7 Top Tips For Supporting Citizen Driven Community Building – Part 5
This is the fifth blog in a seven-part series. In this series we’re sharing 7 top tips on citizen-driven community building, and how organisations can act as precipitants to those civic efforts, or at least make sure they don’t get in their way.
David Wagoner’s words from his poem ‘Lost’, neatly sum up the essence of the previous four blogs in this series:
“Wherever you are is called Here,
And you must treat it as a powerful stranger”
If you are intent on precipitating grassroots action, then being truly present to what’s “here” and paying due respect to the power of the unknown, the often invisible potential and the actual capacity of local residents and their place is key. The challenge is this: how can an outside agent do this for a community? The answer is, they can’t. The only people who can build community are those that live, sleep and trade there. What an outside facilitator can do is animate a community to identify, connect and mobilise its assets from the inside out.
Floods and earthquakes often act as powerful precipitants of community response. However, there are other ways to precipitate mutuality and interdependence, indeed more positive and less traumatic ways. Natural disasters remind us that community spirit often lies dormant and disconnected until something or someone wakes it from its slumber. Put more plainly, community action generally needs to be animated and organised.
This week I’ll be exploring the central role that Connectors and connections more generally play in precipitating and building community life.
Top Tip #5: The vital role of connectors
I have previously written about the 7 habits of highly connected people, where I attempted to break down the habits of Connectors. Separately in a three-part blog series called connectors, conductors and circuit breakers I painted a portrait of how stewardship, shared accountability and commitment can grow a culture of community in a place. This blog builds on the ideas shared in these previous blogs, by exploring the difference between connectors, leaders and networkers.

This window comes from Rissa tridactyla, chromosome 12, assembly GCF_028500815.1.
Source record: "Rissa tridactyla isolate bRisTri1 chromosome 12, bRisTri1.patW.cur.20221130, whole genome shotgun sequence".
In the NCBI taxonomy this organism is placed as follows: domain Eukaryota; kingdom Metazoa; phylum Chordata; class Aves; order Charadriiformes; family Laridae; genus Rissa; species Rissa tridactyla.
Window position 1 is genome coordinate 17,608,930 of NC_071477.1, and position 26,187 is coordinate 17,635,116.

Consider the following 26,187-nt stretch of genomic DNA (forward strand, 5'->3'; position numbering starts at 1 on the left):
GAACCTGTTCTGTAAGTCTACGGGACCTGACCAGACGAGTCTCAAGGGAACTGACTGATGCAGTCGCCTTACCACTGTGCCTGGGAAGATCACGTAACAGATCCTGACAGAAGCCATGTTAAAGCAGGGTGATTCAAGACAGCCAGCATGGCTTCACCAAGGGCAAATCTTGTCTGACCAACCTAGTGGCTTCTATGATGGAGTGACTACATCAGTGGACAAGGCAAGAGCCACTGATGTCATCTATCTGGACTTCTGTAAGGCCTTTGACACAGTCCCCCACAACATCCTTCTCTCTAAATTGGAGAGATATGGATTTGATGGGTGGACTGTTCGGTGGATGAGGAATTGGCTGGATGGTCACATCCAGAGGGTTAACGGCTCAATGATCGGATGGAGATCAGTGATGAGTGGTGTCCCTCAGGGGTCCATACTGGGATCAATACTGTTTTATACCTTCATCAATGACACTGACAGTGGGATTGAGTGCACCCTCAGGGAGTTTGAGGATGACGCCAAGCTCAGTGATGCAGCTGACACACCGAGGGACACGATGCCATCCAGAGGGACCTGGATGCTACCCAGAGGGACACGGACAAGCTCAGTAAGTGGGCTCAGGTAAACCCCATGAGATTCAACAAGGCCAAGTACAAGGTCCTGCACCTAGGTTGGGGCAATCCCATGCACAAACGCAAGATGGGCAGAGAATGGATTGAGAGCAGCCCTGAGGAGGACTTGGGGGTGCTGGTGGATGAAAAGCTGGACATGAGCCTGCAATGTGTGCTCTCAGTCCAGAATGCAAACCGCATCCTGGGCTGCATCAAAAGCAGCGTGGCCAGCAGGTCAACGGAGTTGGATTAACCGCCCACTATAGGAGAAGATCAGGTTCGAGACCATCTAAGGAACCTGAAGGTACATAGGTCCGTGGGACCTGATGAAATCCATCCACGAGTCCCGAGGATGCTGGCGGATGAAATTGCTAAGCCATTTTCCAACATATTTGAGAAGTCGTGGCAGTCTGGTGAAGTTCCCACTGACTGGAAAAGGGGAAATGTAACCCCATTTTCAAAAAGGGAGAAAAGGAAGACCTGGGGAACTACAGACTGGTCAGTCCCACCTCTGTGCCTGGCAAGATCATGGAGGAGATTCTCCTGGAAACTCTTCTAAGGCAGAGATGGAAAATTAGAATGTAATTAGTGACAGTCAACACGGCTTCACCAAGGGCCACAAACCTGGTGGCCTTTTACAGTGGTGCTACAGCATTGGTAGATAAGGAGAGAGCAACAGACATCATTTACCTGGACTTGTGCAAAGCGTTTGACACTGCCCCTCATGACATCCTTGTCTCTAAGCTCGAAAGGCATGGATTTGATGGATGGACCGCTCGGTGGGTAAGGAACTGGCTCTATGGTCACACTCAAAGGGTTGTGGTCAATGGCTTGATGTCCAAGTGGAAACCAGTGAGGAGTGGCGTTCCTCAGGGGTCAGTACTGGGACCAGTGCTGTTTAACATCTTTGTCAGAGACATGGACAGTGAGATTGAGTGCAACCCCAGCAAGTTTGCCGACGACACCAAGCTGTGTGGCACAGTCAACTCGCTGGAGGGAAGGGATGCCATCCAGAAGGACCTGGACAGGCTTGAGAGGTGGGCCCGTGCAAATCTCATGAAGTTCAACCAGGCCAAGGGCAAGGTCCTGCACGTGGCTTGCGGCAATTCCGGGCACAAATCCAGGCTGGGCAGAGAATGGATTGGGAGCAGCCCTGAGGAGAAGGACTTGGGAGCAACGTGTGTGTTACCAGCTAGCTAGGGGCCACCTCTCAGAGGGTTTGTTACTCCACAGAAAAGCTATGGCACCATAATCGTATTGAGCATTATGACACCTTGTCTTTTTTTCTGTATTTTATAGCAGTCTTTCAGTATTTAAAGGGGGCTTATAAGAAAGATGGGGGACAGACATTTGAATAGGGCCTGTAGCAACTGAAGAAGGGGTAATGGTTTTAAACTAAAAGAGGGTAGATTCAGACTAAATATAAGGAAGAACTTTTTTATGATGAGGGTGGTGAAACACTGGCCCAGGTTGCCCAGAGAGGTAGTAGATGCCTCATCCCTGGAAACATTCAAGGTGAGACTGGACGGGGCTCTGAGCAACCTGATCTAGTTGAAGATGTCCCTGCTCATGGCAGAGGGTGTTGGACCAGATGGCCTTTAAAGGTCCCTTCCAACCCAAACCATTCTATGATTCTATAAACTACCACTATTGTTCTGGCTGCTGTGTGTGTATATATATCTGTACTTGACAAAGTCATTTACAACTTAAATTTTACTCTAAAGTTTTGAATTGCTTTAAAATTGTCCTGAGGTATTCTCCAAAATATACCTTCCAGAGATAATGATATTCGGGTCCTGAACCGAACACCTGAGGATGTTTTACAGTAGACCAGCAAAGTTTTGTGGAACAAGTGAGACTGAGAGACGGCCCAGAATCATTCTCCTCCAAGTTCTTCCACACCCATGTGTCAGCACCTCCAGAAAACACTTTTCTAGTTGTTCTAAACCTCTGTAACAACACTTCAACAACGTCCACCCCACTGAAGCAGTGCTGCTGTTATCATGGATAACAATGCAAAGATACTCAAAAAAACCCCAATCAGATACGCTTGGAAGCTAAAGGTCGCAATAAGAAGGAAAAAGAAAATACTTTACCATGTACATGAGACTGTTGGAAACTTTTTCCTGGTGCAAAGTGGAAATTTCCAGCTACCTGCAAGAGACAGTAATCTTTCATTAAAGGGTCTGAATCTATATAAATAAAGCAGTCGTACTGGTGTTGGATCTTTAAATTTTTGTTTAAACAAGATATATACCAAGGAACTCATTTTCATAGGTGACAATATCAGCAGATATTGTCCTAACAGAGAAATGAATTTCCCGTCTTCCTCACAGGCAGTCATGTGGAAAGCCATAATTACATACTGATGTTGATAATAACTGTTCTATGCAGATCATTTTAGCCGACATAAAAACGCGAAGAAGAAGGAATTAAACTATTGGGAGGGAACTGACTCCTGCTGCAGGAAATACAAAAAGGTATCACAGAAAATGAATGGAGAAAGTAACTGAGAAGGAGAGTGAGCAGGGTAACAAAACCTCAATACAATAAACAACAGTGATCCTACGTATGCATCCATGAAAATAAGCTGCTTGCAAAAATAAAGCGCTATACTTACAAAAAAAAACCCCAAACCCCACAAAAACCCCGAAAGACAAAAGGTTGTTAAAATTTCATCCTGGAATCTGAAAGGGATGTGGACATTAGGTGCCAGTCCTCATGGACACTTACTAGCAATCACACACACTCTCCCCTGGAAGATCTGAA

What is it that connectors do and how does it play out in practice in a neighbourhood context?
When two assets that are not connected become productively connected, change happens. The function of a local connector is to bring these assets together. These connectors are residents who function unknown to others, and often unknown to themselves, as the invisible glue of community life. They are not spies for the government, or volunteers to be recruited for agency programmes. Calling them connectors really turns them off, and generally speaking, they hate meetings and formalities. If they are in ‘the room’, or at ‘the table’ it will not be in a formal sense, they’ll be in the middle of the crowd handing out cake, or at the edges creating a welcome at the centre for the people who most others see as strangers.
Some leaders can be excellent connectors, but connectors in our experience do not relate well to the term ‘leader’, they react to it in much the same way that someone who’s uncomfortable wearing a collar and tie does. ‘Leader’, is a term that feels itchy and uncomfortable when they try it on, whereas descriptions like relationship builder, connector, good neighbour, and even unsung hero fit better. In truth, any label is little problematic because, in their mind what they do is not anything special, they came into the world ‘made this way’, and this is how they live and move and have their being.